Tracking polar bears gives scientists insight into the bears' lives: their movement choices across seasons, the ice they travel and hunt on, and when they choose to return to land. Photo copyright Downs Matthews/Polar Bears International.

9/12/2016 1:56:11 PM

The Bears Are Back on Shore

It has been a long and cold winter on Hudson Bay for the polar bears that call this region home, but all good things must come to an end. It's summer, which means that the annual Hudson Bay sea ice that polar bears use as a platform for hunting their main prey, seals, has melted completely and the bears have returned to land to fast until the ice returns.

The Polar Bears International Bear Tracker has followed a sampling of GPS-collared female polar bears from the Western (WHB) and Southern Hudson Bay (SHB) populations for many years now. It's been fascinating to follow their movements this past winter, especially since no two bears are ever alike, and the data provides us with insights that help with polar bear conservation.

This year, none of the collared females from these two populations overlapped each other, somewhat unusual to see on the Tracker. Even though we didn't see intermingling on the Tracker, it undoubtedly happened across Hudson Bay. Research shows gene flow amongst the three populations in Hudson Bay (SHB, WHB, and Foxe Basin) meaning that, when it comes to mating, population boundaries mean very little. What was very normal to see, though, was the wide variety in movement choices and home range sizes amongst the collared polar bears.

While some Southern Hudson Bay bears chose to leave James Bay and travel up the coast of Quebec, other SHB bears preferred to stay in James Bay all year. While these James Bay bears had much smaller home ranges compared to their cousins in the north, it doesn't matter much as long as there were enough seals to eat. The SHB bears on PBI's Bear Tracker have since returned closer to James Bay and Polar Bear Provincial Park in Ontario.

The Western Hudson Bay bears that PBI followed also chose different strategies, though all stayed exclusively in the western part of Hudson Bay this year and have since returned to land near Wapusk National Park in Manitoba. In particular, X33410 (AKA Ursula), moved over 2378 kilometers (1477 miles) across the sea ice from October to August. After heading high up north with her yearling at the beginning of the freeze-up season, Ursula eventually traveled back south and spent the last six months zigzagging toward land. We think she weaned her cub several months ago and found a spring fling or two between April and June, hoping to get pregnant. She came ashore in early August right at Cape Churchill and we expect she will enter a den this fall if she is fat enough (420 pounds seems to be the cut-off; below that a female cannot give birth successfully).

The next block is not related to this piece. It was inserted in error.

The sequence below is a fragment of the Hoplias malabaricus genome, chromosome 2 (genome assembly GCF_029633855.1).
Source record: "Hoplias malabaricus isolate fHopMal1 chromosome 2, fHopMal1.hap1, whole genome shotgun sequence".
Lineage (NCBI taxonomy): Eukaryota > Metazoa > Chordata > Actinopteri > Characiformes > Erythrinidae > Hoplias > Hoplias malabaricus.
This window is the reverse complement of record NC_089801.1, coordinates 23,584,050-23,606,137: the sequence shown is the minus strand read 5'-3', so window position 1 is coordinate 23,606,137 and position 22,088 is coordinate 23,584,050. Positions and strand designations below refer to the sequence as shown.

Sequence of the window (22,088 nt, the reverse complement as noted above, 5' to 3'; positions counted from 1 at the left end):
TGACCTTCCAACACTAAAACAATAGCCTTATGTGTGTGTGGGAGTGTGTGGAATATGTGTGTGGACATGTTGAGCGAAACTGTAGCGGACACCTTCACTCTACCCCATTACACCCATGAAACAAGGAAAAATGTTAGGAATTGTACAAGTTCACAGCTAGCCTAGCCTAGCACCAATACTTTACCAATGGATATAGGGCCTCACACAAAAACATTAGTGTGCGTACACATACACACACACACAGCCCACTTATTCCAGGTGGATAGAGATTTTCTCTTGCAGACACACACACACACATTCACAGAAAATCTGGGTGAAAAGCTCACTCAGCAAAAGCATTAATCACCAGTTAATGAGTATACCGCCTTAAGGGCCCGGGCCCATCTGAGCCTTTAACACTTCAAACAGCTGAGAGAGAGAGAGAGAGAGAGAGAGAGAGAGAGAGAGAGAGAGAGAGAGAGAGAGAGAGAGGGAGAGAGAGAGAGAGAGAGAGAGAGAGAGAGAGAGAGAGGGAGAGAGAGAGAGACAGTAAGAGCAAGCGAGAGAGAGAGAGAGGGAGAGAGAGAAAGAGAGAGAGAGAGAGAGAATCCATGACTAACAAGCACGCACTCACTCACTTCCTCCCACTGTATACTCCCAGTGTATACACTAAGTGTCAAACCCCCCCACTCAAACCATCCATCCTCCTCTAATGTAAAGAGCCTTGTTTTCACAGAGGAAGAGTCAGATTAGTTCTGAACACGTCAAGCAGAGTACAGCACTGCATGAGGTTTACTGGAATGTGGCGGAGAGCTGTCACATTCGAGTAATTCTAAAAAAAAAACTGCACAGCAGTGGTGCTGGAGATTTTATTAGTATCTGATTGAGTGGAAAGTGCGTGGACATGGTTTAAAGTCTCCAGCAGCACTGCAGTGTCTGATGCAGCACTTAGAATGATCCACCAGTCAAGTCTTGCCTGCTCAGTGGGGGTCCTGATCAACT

It is impossible to know what's going on in a bear's head or on the ice, but tracking polar bears can give researchers insight into their lives: their movement choices across seasons, the ice they travel/hunt on, and when they choose to return to land. These insights become even more important as sea ice conditions continue to change in the Arctic; understanding the needs of polar bears can help inform effective conservation measures in a rapidly changing ecosystem.

As of September 5, Arctic sea ice extent remains below average everywhere except for a small area off of Russia. While it is unlikely that a new record low will be reached, total sea ice extent is lower than at the same time in 2007 as of August 26, and is currently tracking as the second lowest daily extent on record (NSIDC). We have yet to hear about when the September minimum sea ice extent will be reached-indicating the lowest point for the summer-but it should be any day.

It will be a long wait on land with no seal fat to eat, but these bears have done it before. We can only hope they came ashore healthy and that the sea ice freezes up again at a reasonable time this fall so hunting can recommence. Until then, we'll be keeping an eye on these collared bears and the new bears that will join the tracker this fall. Please also join us while we bring you into the lives of these polar bears during the upcoming polar bear migration in Churchill, Manitoba. Live cams will be streaming every day and we'll be hosting webcasts and live chats dedicated to these bears throughout October and November. Stay tuned for the schedule! 

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